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2 Things You Need for a Younger Brain
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Henry S Lodge, MD posted:
When I was in medical school, we were taught that you got all your brain cells by the time you were two years old. And by age 30, you start to lose them. Cognitive aging was simply the slow, steady loss of brain cells that occurred as you age. Well, it turns out this was wrong! Scientists around the world have demonstrated that your brain can continue to grow throughout your life -- growing new cells, forming new connections, and rewiring existing ones. But this only happens if you use it. An idle brain will wither and decay, which leads to the decline in cognitive function that we once accepted as being part of the normal aging process.

There are two great roads to rejuvenating your brain, and they might surprise you:
- Exercise. MRI studies show marked growth in new brain tissue after three months of regular exercise. This growth is not just in the parts of the brain that control movement. It's also evident in the areas responsible for memory, decision-making, and judgment.

- Social Connectedness. Your brain grows and thrives in direct proportion with the meaningful social connections you have -- meaning your engagement with friends, family, and your community. People who are lonely and depressed actually lose brain tissue overtime and show marked reductions in cognitive function. But people who stay connected with others and give back to their communities improve their chances of staying vibrant and sharp well into their later years.

There's a wonderful scientific study going on that's a great example of the power of staying connected. A program called Experience Corps is putting older people in schools as reading tutors for young kids. The kids are doing better, of course. But the tutors are doing better too -- a lot better! All markers of health are improving -- blood pressure and weight are going down, and mood and energy are going up. What's also interesting is that a wide range of blood tests that measure inflammation (linked to long-term risks of heart attack, stroke, and common cancers) also show improvement with social connection and emotional involvement!

Are you surprised at the control we can have over our brain health? Could this prompt you to make different lifestyle choices?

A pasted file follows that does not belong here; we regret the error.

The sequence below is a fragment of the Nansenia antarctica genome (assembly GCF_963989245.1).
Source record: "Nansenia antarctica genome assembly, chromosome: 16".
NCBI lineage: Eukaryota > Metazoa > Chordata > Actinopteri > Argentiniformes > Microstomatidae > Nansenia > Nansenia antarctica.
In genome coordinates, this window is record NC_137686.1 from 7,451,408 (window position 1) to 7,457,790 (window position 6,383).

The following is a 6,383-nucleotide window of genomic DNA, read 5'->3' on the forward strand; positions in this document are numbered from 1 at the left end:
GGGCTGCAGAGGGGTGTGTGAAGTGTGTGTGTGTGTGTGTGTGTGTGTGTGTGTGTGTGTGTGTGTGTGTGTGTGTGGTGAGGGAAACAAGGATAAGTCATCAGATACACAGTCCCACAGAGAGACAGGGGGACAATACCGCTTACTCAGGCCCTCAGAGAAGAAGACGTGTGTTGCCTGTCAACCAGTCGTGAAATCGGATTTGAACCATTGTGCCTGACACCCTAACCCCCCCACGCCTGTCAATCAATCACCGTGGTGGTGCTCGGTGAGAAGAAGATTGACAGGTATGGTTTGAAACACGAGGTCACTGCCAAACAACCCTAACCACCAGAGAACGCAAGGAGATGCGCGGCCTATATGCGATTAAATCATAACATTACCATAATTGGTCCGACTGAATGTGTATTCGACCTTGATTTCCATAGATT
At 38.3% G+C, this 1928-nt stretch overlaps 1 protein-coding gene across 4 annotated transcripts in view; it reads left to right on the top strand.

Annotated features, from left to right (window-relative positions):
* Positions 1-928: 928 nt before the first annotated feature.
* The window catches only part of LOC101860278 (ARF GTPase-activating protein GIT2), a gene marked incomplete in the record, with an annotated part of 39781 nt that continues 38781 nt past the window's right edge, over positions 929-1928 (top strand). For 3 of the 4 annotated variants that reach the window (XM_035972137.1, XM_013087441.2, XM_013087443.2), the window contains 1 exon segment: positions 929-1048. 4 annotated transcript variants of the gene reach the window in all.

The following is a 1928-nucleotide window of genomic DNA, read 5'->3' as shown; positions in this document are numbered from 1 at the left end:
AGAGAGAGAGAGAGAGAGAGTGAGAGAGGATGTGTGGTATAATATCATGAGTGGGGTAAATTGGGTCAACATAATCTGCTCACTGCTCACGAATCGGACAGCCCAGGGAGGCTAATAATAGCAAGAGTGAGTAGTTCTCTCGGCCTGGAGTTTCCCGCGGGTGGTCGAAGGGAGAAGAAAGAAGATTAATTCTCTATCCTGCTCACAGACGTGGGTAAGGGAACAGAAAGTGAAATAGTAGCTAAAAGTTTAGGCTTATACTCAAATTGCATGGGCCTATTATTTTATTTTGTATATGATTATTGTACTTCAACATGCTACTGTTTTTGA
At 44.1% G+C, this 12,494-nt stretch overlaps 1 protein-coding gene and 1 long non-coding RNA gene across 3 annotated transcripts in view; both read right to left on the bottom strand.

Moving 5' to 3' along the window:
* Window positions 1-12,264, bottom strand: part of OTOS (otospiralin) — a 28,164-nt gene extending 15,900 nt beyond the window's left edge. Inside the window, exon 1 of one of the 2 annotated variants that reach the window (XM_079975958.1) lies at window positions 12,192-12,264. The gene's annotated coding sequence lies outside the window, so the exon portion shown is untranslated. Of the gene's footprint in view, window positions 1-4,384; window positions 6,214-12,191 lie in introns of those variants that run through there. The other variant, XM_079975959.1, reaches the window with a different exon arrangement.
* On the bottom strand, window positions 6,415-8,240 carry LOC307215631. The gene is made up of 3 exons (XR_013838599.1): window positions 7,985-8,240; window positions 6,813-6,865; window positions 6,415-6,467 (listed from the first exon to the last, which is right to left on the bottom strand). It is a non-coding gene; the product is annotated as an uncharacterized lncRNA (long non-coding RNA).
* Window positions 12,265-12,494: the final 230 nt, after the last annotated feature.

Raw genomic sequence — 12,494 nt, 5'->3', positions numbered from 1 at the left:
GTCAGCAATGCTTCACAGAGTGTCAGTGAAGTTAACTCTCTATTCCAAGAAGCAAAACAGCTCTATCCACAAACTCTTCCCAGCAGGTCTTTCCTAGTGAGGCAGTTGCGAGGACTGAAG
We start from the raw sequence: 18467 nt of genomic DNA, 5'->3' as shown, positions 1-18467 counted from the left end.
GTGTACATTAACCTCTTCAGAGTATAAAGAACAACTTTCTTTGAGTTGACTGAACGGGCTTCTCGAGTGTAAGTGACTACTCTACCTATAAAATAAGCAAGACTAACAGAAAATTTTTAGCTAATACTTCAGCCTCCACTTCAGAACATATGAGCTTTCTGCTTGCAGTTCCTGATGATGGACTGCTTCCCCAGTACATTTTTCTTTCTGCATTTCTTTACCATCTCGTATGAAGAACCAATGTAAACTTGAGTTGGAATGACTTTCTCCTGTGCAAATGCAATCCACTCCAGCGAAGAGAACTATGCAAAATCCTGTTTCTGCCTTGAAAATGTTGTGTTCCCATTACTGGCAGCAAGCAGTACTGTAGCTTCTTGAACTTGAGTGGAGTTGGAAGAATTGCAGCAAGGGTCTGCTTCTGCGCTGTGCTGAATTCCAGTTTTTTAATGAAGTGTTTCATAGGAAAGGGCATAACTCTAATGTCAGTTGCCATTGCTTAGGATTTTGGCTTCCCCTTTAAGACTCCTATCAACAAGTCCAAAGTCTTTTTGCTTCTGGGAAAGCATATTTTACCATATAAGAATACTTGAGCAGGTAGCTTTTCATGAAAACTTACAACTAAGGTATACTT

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An_245429 responded:
Hi Henry,

Just a few days back when I was browsing happened to come across a term about brain and it made me explore a lot. I got interested and kept searching on and on about brain. I read exactly what you have presented here; that the miraculous organ can continue to grow throughout one's life, this is possible only by using it etc. I felt I got charged reading all these things. But, was wondering about the reliability of what I read.

Thank you. With this endorsement provided by you it feels great. It is like we have got a huge treasure and it is in our hands to use it to the optimum level.

Can you throw some more light on this topic? Any recondition success, how it happened step by step (like what we read in weight loss section) or anyother info related to this? Just got so curious to read more.
 
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Henry S Lodge, MD replied to An_245429's response:
This is actually the hottest area of neural research, and we continue to learn about the actual mechanisms. It turns out that the brain grows with exercise, emotional connection and intellectual and social engagement, and through similar chemical mechanisms. If you are interested in a more detailed discussion, I talked a lot about this in a recent PBS special I did called "Younger Next Year - The New Science of Aging ".
 
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TrinityTwilight responded:
Absolutely! Thank you for this wonderful advice! I would like to copy and paste this onto Facebook if that is ok with you (of course crediting your name) I would love to have all my friends and family know this great news. I have been meaning to get involved with a local charity and am doing that as soon as I sign off my computer. Thank you for the nudge!


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